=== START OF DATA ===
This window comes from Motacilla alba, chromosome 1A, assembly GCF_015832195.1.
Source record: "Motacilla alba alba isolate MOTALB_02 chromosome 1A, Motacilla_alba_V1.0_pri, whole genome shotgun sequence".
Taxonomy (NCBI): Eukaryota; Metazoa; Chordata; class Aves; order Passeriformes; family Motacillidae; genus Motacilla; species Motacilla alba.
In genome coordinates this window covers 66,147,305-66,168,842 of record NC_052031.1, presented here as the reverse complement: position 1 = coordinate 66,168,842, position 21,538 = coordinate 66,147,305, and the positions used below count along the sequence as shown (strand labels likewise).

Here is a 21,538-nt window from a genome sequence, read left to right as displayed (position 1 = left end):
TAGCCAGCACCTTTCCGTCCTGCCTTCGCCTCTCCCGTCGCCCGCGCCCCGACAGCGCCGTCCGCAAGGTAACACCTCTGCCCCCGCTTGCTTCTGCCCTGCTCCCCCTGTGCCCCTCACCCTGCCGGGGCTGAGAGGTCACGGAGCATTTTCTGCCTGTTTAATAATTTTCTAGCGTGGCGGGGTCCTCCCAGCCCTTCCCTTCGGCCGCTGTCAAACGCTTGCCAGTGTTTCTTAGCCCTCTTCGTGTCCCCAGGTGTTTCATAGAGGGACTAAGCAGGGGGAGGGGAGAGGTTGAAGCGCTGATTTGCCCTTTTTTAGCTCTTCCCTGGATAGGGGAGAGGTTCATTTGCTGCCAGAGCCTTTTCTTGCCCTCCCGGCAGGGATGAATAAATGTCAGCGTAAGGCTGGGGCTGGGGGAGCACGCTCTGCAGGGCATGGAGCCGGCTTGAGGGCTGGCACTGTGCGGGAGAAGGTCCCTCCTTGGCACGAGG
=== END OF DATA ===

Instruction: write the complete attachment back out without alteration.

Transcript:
This window comes from Motacilla alba, chromosome 1A, assembly GCF_015832195.1.
Source record: "Motacilla alba alba isolate MOTALB_02 chromosome 1A, Motacilla_alba_V1.0_pri, whole genome shotgun sequence".
Taxonomy (NCBI): Eukaryota; Metazoa; Chordata; class Aves; order Passeriformes; family Motacillidae; genus Motacilla; species Motacilla alba.
In genome coordinates this window covers 66,147,305-66,168,842 of record NC_052031.1, presented here as the reverse complement: position 1 = coordinate 66,168,842, position 21,538 = coordinate 66,147,305, and the positions used below count along the sequence as shown (strand labels likewise).

Here is a 21,538-nt window from a genome sequence, read left to right as displayed (position 1 = left end):
TAGCCAGCACCTTTCCGTCCTGCCTTCGCCTCTCCCGTCGCCCGCGCCCCGACAGCGCCGTCCGCAAGGTAACACCTCTGCCCCCGCTTGCTTCTGCCCTGCTCCCCCTGTGCCCCTCACCCTGCCGGGGCTGAGAGGTCACGGAGCATTTTCTGCCTGTTTAATAATTTTCTAGCGTGGCGGGGTCCTCCCAGCCCTTCCCTTCGGCCGCTGTCAAACGCTTGCCAGTGTTTCTTAGCCCTCTTCGTGTCCCCAGGTGTTTCATAGAGGGACTAAGCAGGGGGAGGGGAGAGGTTGAAGCGCTGATTTGCCCTTTTTTAGCTCTTCCCTGGATAGGGGAGAGGTTCATTTGCTGCCAGAGCCTTTTCTTGCCCTCCCGGCAGGGATGAATAAATGTCAGCGTAAGGCTGGGGCTGGGGGAGCACGCTCTGCAGGGCATGGAGCCGGCTTGAGGGCTGGCACTGTGCGGGAGAAGGTCCCTCCTTGGCACGAGG